Title:
Treatment of oropharyngeal candidiasis in cancer patients
Kind Code:
A1


Abstract:
A method for local treatment of severe oral lesions caused by oropharyngeal candidiasis in immunocompromised patients, in particularly having head and neck cancer and undergoing or have undergone radiation therapy, by administering a prolonged release mucoadhesive tablet containing at least one active principle of miconazole. Methods of treating xerostomia in cancer patients having severe oral lesions is also provided.



Inventors:
Attali, Pierre (Vincennes, FR)
Application Number:
12/289925
Publication Date:
05/28/2009
Filing Date:
11/06/2008
Assignee:
BIOALLIANCE PHARMA (Paris, FR)
Primary Class:
International Classes:
A61K38/16; A61P43/00
View Patent Images:



Primary Examiner:
TRAN, SUSAN T
Attorney, Agent or Firm:
DECHERT LLP (New York, NY, US)
Claims:
What is claimed is:

1. A method for local treatment of oropharyngeal candidiasis in immunocompromised patients having severe oral lesions said method comprising administering to a patient in need of such treatment a buccal mucoadhesive tablet having at least a prolonged release and comprising at least one principle active, quantities of natural proteins representing at least 50% by weight of active principle wherein said at least one active principle is miconazole.

2. The method according to claim 1, wherein immunocompromised patients are cancer patients.

3. The method according to claim 1, wherein said prolonged release mucoadhesive tablet have at least one active principle dissolution percentage of more than 70% over 8 hours, and at least 20% by weight of said prolonged release mucoadhesive tablet, between 10% and 20% of a hydrophilic polymer, compression excipients and comprising between 3.5% and 10% of an alkali metal alkylsulphate and between 0.1% and 1% of a monohydrate sugar.

4. The method according to claim 1, wherein the at least one active principle is in addition to miconazole, a broad spectrum azole in association with a third further active principle selected from a polyene, an analgesic, a salivation agent, an antiseptic, a salivary substitute, an anaesthetic, an anti-inflammatory, an antibiotic, thalidomide or mixture thereof.

5. The method according to claim 4, wherein said broad spectrum azole is selected from the group of clotrimazole, ketoconazole, fluconazole, itraconazole, isoconazole, econazole, saperconazole, geneconazole, terconazole, butoconazole, tioconazole, oxiconazole, bifonazole, fenticonazole, omoconazole, sertaconazole, voriconazole and sulconazole.

6. The method according to claim 3, wherein the alkali metal alkylsulfate is sodium lauryl sulphate or diethylsulphosuccinate.

7. The method according to claim 3, wherein the compression excipients contain corn starch.

8. The method according to claim 1, wherein the at least one active principle is miconazole present in the amount of between 30% to 50% (w %/w %), the natural proteins are milk proteins present in an amount of from 18% to 28% (w %/w %), the alkali metal alkylsulphate is sodium lauryl sulphate present in an amount of 3.5% to 5.50% (w %/w %), the compression excipient is corn starch, the hydrophilic polymer is hydroxypropylmethycellulose and the monohydrate sugar is lactose monohydrate.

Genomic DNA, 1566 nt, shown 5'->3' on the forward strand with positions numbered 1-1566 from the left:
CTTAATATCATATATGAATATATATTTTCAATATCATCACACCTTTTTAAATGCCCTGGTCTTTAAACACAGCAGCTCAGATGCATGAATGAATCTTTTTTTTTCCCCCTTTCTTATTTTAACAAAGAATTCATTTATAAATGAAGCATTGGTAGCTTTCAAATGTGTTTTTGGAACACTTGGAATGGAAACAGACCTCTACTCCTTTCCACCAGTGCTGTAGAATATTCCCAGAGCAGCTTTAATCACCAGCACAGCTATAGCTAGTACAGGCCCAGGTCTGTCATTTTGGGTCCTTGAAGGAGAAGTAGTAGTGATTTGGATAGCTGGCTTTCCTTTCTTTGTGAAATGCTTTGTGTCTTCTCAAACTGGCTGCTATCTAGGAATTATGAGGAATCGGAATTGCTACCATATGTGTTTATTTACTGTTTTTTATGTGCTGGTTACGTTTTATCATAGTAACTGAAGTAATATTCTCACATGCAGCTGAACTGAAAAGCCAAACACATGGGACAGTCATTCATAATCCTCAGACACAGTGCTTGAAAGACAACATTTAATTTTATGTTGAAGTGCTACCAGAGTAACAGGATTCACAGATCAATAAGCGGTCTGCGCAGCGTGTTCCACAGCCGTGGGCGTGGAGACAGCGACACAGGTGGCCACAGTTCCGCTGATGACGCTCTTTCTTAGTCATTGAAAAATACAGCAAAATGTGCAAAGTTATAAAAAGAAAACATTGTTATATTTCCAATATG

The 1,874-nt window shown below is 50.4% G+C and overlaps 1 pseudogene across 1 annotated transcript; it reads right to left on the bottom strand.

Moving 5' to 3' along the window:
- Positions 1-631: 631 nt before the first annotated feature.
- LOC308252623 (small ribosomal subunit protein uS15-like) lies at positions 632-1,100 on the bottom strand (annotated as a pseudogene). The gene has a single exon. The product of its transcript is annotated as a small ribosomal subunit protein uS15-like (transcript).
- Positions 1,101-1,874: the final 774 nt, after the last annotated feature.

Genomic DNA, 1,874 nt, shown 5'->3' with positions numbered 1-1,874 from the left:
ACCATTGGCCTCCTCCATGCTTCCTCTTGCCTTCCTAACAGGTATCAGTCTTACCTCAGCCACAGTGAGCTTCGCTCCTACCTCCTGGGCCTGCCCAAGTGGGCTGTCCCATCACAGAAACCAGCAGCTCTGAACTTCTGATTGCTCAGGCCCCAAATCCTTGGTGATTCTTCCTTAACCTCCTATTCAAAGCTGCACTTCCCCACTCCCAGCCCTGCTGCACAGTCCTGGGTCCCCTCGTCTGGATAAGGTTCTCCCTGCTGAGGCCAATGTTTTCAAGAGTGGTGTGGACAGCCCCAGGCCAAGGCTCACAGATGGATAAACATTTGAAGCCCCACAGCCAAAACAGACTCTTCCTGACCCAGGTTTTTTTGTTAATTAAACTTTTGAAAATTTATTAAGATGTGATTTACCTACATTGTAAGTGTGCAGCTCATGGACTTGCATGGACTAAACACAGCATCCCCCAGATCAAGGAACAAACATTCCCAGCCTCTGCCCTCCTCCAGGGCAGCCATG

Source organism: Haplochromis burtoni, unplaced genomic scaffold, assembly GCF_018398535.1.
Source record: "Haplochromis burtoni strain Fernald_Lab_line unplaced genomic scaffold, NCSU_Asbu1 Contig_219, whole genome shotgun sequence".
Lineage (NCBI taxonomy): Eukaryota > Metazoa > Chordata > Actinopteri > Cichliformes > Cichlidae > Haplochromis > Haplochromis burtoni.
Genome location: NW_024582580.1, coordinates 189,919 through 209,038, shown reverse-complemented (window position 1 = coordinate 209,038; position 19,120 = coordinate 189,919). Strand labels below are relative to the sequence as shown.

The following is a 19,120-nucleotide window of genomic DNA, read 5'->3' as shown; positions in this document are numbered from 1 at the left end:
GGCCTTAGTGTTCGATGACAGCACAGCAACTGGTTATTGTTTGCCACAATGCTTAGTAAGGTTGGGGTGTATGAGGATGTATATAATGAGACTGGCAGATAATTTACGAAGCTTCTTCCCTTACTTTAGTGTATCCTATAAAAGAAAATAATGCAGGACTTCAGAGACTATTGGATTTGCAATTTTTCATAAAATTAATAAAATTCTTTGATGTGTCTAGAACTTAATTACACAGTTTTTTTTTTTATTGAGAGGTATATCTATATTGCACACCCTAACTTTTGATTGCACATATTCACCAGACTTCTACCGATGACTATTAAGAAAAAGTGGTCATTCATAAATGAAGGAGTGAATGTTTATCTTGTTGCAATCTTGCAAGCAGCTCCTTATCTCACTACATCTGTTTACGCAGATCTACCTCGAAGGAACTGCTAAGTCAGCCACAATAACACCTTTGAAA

9. The method according to claim 1, wherein said prolonged release mucoadhesive tablet has between 10 to 150 mg of miconazole per tablet.

10. The method according to claim 1, wherein said prolonged release mucoadhesive tablet contains 50 mg of miconazole and is administered once daily for fourteen days.

11. The method according to claim 1, wherein said severe oral lesions are multiple or confluent oral lesions.

12. The method according to claim 1, wherein said prolonged release mucoadhesive tablet has salivary concentrations superior to 1 μg/ml for at least 7 hours.

13. The method according to claim 2, wherein said cancer in said patient is cancer of the head and neck.

14. The method according to claim 2, wherein said patient has undergone or is undergoing radiation therapy.

15. The method according to claim 1, wherein said prolonged release mucoadhesive tablet is administered buccaly.

16. A method for a local treatment of relapse of severe oral lesions caused by oropharyngeal candidiasis in a cancer patient having undergone or undergoing radiation therapy, the method comprising administering to those cancer patients in need of such treatment a prolonged release mucoadhesive tablet having at least one active principle dissolution percentage of more than 70% over 8 hours, comprising quantities of natural proteins representing at least 50% by weight of active principle and at least 20% by weight of said prolonged release mucoadhesive tablet, between 10% and 20% of a hydrophilic polymer, compression excipients and comprising between 3.5% and 10% of an alkali metal alkylsulphate and between 0.1% and 1% of a monohydrate sugar, wherein said at least one active principle is miconazole.

17. The method according to claim 16, wherein the at least one active principle is in addition to miconazole, a broad spectrum azole in association with a third further active principle selected from a polyene, an analgesic, a salivation agent, an antiseptic, a salivary substitute, an anaesthetic, an anti-inflammatory, an antibiotic, thalidomide or mixture thereof.